Here is a plea to Kevin C. Rhoades, bishop of the Roman Catholic parish of Ft. Wayne/South Bend: call off Christian Smith! Please!!
Apparently, Smith is so caught up in his conversion to Rome that he has failed to join his fellow communicants in their Fortnight for Freedom. As many may know, Smith has not only joined the Roman Catholic Church, but the distinguished sociologist of American religion has also written two books that justify his move. One takes on the problems of sola scriptura, the other explains how evangelicals can become Roman Catholic. Why those books were not enough is a mystery. But here we are, smack dab in the Freedom Fortnight, and Smith has posted through Pete Enns a piece about the narcissism of conservative Presbyterians:
But for present purposes, what the narcissism of small differences very powerfully explains, I think, is the prevailing tendency among conservative Reformed and Presbyterian Christians in the U.S. to spend so much time, energy, and attention arguing over and policing and prosecuting what in reality are relatively minor—sometimes absolutely obscure—matters of doctrine.
It is not just that they were traumatized by losing Princeton to the liberals and so always feel on edge. Those who sustain the entertainments of doctrinal and biblical legalisms are also in fact so darn similar to each other, and that theological and organizational proximity makes what are often really only very small differences seem life shaking.
If you look at the fine print of this piece you will find no examples of such mountain-out-of-mole-hill making. (But even uninformed readers might connect the dots to Enns, Westminster, and the controversy over inerrancy a few years ago.)
I do not doubt that conservative Presbyterians do this, though whether we need to invoke Freud is another matter. As John Muether pointed out in a comment to Smith’s post:
This is what Neuhaus called the law of theological propinquity — one reserves most strident criticism for those closest, in part as an effort at boundary maintenance. It seems to apply to sociological theory as much as reformed doctrine.
I suspect that even in Roman Catholic circles, if Smith looked hard enough, he might find such forms of boundary maintenance, like those distinguishing Opus Dei from Call to Action. In fact, the United States is thriving on differences that might look to Turks or Japanese like small differences. Do Republicans and Democrats really differ on the economy and national defense? Do Irish-Americans really look at the world differently from Swedish-Americans?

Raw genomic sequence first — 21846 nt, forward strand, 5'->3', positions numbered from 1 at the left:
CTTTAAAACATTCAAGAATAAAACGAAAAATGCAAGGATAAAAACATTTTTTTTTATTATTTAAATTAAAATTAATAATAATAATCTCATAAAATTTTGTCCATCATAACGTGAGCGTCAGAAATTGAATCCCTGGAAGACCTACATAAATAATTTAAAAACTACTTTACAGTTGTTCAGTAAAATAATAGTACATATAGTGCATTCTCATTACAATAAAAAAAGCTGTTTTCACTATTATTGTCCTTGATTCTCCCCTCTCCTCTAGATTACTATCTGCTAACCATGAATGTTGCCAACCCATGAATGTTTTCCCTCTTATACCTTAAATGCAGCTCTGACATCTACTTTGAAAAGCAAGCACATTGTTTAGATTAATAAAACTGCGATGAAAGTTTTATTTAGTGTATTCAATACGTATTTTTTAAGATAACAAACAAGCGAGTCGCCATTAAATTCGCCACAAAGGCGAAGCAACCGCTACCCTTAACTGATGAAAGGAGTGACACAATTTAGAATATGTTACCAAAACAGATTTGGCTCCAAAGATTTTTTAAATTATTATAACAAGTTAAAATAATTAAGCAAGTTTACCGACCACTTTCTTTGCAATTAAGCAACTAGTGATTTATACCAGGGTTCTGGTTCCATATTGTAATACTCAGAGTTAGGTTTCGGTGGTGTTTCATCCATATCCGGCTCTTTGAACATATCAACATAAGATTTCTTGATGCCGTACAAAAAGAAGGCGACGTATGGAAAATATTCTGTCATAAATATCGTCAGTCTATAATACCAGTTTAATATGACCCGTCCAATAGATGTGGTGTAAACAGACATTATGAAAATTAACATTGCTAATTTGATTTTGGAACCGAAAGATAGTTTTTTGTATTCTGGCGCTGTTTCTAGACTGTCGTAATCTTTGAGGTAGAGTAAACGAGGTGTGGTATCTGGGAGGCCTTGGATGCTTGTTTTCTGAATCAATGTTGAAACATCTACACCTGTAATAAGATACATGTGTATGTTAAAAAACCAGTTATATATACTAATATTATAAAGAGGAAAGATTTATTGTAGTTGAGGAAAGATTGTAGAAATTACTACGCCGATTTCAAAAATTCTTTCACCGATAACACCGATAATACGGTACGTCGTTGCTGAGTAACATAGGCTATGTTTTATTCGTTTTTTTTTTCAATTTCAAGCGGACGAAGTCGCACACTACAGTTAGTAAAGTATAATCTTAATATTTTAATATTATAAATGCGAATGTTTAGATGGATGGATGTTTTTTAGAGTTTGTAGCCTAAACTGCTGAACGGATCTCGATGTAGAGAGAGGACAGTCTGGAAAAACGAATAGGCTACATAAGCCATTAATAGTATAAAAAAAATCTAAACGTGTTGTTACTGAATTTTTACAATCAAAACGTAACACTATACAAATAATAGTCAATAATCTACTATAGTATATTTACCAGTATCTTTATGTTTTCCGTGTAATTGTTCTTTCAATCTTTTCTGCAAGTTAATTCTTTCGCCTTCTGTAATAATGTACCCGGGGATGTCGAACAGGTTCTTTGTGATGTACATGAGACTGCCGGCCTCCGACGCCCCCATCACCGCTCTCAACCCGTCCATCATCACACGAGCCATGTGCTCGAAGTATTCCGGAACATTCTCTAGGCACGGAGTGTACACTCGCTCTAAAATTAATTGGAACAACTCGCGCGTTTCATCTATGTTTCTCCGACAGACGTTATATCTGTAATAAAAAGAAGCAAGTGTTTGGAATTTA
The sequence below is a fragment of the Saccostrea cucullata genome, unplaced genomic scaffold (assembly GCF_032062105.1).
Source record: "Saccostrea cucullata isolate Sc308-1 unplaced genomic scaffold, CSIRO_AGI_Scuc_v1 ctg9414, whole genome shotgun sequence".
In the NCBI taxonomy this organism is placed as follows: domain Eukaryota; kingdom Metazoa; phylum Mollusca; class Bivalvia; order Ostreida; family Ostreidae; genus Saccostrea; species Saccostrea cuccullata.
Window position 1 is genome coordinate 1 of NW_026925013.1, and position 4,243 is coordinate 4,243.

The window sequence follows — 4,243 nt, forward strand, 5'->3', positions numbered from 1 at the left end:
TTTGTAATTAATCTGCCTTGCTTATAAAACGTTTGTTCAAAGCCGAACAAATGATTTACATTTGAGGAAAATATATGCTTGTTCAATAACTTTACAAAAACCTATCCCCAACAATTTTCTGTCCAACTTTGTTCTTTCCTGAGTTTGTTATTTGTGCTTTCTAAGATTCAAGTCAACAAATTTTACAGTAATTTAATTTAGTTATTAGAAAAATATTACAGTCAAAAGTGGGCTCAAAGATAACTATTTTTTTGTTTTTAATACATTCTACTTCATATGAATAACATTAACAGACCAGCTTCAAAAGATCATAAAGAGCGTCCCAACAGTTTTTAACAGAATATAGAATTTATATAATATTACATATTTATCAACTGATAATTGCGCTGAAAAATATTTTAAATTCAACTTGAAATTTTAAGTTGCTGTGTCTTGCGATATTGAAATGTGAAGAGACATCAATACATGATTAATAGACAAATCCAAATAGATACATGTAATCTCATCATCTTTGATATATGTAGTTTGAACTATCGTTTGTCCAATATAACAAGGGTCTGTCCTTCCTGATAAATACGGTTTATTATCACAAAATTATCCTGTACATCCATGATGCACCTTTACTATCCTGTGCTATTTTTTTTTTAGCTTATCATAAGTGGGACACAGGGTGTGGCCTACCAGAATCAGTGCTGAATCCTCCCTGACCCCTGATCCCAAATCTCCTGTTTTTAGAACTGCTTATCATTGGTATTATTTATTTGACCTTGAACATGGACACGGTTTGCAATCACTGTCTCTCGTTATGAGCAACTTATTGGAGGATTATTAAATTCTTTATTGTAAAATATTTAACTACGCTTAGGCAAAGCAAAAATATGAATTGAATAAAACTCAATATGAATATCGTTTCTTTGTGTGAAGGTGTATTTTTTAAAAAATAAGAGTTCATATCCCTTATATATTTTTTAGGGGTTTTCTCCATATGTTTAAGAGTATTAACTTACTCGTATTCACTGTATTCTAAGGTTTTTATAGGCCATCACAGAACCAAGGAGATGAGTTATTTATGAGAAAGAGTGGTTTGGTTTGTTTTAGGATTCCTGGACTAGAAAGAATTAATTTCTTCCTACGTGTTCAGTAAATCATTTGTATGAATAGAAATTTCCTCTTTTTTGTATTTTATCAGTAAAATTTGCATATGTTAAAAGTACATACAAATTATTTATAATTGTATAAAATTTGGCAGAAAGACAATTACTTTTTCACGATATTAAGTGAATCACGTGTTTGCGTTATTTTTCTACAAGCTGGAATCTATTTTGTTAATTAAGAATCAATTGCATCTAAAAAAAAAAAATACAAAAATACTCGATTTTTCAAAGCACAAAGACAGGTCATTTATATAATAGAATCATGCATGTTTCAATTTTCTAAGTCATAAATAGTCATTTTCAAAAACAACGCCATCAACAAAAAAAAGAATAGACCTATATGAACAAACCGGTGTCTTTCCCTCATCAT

So why would Smith go out of his way to reduce the convictions of his former friends, communicants, and family members to psychological malfunctioning? One explanation might be narcissism itself. Smith is so caught up with his own pilgrimage that he needs to justify it. As his own definition of narcissism attests:
It is narcissistic because it is driven by a quest, very real even if unacknowledged, to feed the importance of one’s own identity even at the expense of others and the church.
This is not meant to be merely an echo response. Smith’s books deserve more comment than this post, and his arguments will receive scrutiny in the forthcoming book that Muether and I are writing. What is meant here is that a smart guy like Smith should have enough intelligence to consider his own posture in these debates, not to mention the manners of an assured convert who doesn’t need to wear his faith on his sleeve and make others feel uncomfortable. Could it be that Smith is still suffering from the evangelical piety he used to defend?